The Supreme Court recently handed down an important decision affecting the registration of town and village greens. The Justices hearing the appeal in R (Lancashire County Council) v Secretary of State for the Environment, Food and Rural Affairs* and R (NHS Property Services Ltd) v Surrey County Council** held that land owned by public authorities cannot be registered as town or village greens under section 15 of the Commons Act 2006 because this would conflict with the statutory purposes for which the land is held.
Town and Village Greens
A town or village green is an area of land which has been used by a significant number of local inhabitants as an area to play sports or indulge in pastimes for at least 20 years. If land is registered as a town or village green then you may commit a criminal offence if you:
Drive or park, without lawful authority, on the land;
Interrupt its use or enjoyment for recreation; or
Damage or encroach upon the land.
In 2012 the Department for Environment, Food and Rural Affairs published a consultation expressing concern about the number of applications local authorities receive to register areas as town or village greens. The consultation highlights the need to protect areas for use by the public with the need to avoid frustrating developments which are needed by the wider community such as optical transmission lines, electricity stations and telecommunication masts.
The registration of areas as town and village greens is therefore an area of concern for both local authorities and tech companies.
The Case Law
The Lancashire case concerned an area of land adjacent to Moorside Primary School. The land was held by Lancashire County Council, acting under its powers as the education authority, for statutory education purposes.
The NHS case related to an area of land adjacent to Leatherhead Hospital and held for statutory health purposes under the National Health Services Act 2006.
In both cases it was found that there had been sufficient qualifying use of the land, by local inhabitants, for more than 20 years to enable the registration of the lands as town and village greens. Successful registration would prevent the authorities from using the land for their prescribed statutory purposes.
The court held that the lands in both cases were held for specified statutory purposes and that registration as a town or village green would conflict with those purposes.
In overturning the decisions of the Court of Appeal, the Justices established the test for statutory incompatibility:
The land must be acquired for statutory purposes;
The land must, for the time being, be held for those purposes. The land does not need to be used for those purposes;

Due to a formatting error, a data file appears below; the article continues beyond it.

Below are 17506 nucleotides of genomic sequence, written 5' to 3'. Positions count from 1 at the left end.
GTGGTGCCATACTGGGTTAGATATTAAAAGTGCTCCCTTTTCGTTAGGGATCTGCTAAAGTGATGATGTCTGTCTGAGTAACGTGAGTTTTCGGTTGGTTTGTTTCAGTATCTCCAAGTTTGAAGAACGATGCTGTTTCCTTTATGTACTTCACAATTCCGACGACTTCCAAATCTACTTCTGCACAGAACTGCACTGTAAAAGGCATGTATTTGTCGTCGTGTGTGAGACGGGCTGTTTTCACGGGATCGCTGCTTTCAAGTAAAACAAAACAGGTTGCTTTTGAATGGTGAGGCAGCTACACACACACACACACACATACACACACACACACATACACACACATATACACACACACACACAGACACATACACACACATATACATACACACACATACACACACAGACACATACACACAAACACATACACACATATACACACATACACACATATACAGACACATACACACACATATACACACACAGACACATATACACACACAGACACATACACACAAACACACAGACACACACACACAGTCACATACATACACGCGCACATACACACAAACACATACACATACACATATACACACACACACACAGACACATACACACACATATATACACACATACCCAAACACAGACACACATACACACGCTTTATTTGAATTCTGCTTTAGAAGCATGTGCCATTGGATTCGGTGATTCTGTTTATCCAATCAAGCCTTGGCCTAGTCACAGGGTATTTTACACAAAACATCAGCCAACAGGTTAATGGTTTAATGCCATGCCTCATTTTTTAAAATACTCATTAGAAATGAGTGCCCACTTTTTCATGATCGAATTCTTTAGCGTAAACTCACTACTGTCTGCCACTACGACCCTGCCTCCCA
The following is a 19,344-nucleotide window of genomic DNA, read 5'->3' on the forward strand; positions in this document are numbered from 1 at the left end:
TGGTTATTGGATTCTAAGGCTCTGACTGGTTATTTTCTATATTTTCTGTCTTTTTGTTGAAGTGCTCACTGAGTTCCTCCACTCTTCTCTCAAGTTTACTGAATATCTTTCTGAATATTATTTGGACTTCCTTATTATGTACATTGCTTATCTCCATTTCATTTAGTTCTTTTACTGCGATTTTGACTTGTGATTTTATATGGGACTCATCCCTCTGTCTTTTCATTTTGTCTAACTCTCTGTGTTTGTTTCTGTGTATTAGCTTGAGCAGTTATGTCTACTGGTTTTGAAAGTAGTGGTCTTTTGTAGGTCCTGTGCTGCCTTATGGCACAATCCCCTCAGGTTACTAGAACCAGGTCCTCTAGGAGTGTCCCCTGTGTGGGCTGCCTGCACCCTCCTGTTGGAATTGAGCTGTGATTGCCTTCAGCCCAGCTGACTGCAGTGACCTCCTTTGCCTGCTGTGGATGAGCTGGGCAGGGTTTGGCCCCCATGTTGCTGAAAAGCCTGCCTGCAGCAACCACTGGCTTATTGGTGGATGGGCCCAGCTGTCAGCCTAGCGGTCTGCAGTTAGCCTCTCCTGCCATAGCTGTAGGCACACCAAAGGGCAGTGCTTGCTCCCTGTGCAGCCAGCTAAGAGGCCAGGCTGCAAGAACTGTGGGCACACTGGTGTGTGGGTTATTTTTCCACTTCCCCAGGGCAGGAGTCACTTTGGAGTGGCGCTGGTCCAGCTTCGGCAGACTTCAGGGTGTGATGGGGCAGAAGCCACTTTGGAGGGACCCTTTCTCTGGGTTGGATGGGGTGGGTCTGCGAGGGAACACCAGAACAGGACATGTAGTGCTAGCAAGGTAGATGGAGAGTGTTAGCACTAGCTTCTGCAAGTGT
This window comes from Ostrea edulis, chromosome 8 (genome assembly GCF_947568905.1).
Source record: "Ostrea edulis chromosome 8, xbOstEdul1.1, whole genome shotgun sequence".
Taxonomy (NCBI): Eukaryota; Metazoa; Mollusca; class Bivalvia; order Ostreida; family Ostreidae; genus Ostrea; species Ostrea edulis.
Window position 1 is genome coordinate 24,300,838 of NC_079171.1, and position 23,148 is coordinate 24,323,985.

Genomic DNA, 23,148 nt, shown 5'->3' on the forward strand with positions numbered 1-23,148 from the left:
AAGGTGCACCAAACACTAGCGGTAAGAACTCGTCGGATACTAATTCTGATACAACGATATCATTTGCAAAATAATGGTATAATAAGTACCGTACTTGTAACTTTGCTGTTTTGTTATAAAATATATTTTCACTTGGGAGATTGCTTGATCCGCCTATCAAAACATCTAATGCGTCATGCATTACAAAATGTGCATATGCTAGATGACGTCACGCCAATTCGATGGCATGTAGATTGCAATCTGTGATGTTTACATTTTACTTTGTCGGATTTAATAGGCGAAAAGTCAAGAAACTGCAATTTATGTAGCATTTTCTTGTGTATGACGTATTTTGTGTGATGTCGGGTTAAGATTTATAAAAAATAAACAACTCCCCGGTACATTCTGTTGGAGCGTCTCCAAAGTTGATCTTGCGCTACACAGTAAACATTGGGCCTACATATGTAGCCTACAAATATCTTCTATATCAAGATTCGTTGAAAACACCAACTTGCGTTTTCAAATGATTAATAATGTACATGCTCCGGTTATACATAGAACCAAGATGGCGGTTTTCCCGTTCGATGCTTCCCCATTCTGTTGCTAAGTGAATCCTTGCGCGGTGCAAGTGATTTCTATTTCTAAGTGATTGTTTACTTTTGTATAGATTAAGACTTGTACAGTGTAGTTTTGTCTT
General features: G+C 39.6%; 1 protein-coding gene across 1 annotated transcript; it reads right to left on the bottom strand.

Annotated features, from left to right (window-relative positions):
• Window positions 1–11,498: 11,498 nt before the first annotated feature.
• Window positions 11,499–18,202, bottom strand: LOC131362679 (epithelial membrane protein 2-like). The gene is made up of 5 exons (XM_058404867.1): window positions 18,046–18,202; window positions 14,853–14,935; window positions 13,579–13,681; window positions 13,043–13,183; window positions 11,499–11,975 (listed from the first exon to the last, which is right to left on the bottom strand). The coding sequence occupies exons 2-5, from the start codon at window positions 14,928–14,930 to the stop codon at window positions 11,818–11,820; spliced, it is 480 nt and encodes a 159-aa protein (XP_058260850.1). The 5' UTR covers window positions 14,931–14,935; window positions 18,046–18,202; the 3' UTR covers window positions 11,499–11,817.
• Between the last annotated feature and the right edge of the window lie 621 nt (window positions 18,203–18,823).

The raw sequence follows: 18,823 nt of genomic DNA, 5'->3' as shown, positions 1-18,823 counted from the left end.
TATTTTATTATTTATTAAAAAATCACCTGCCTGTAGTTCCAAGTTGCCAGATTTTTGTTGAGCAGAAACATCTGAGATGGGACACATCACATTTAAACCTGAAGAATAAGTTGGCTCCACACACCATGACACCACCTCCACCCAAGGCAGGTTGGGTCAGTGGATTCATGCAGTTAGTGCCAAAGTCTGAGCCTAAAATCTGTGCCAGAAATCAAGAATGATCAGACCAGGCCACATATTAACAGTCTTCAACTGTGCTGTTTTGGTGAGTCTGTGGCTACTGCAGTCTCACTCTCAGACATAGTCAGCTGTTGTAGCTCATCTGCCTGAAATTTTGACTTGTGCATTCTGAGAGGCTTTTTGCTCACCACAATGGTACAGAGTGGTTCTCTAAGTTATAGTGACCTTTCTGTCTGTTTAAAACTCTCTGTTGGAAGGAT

The statutory purposes for which the land is held is incompatible with the use of that land as a town or village green.
These decisions build on the previous case law established by R (on the application of Newhaven Port and Properties Limited) v East Sussex County Council and another*** and British Transport Commission v Westmorland County Council****.
In Newhaven the Supreme Court found that the passage of time would not give rise to prescriptive rights against a public authority which had acquired land for specified statutory purposes and continued to carry out those purposes, where the user founded on would be incompatible with those purposes.
In Westmorland a railway company was authorised by statute to buy land for the purposes of operating a railway and to build bridges across it. On one of its bridges it built a footpath, which the public had used for more than 20 years. The question was whether, in light of the limited statutory purposes for which it could hold land, the company could have dedicated the footpath as a public highway. The court held that the answer was to be found by determining whether the use of the footpath by the public was incompatible with the statutory purposes and found that:
incompatibility was a question of fact;
the test was pragmatic;
the question was whether it was reasonably foreseeable that the public use of the footpath would interfere with the company’s use of its land in the exercise of its powers for the statutory purposes; and
the burden lay on the company to establish that it was reasonably foreseeable.
The NHS and Lancashire cases develop this case law by allowing statutory incompatibility in cases where the relevant Act of Parliament conferring the statutory power does not specifically identify the land in question. It is now available in any case where a public authority holds any land further to a specific purpose defined by an Act of Parliament.
Technology companies, especially those purchasing land for development or infrastructure from public sector landowners, will benefit from the ruling. Previously, competing company groups could use the registration process to frustrate developments which they opposed and then claim that the development would interrupt the use of the land. This applies not only to house builders but also to railway companies and service providers hoping to purchase land to construct other major infrastructure. Where there are active company groups opposing the development, this decision, along with the introduction of the Growth and Infrastructure Act 2013 and “trigger events”, makes undermining the development process using this technique far more difficult. However, a search should still be carried out using a Con 29 enquiry form to identify whether the land is currently registered as a town or village green.
* R (Lancashire County Council) v Secretary of State for the Environment, Food and Rural Affairs  UKSC 58.
** R (NHS Property Services Ltd) v Surrey County Council  UKSC 58.
*** R (on the application of Newhaven Port and Properties Limited) v East Sussex County Council  UKSC 7.
**** British Transport Commission v Westmorland County Council  AC 126.
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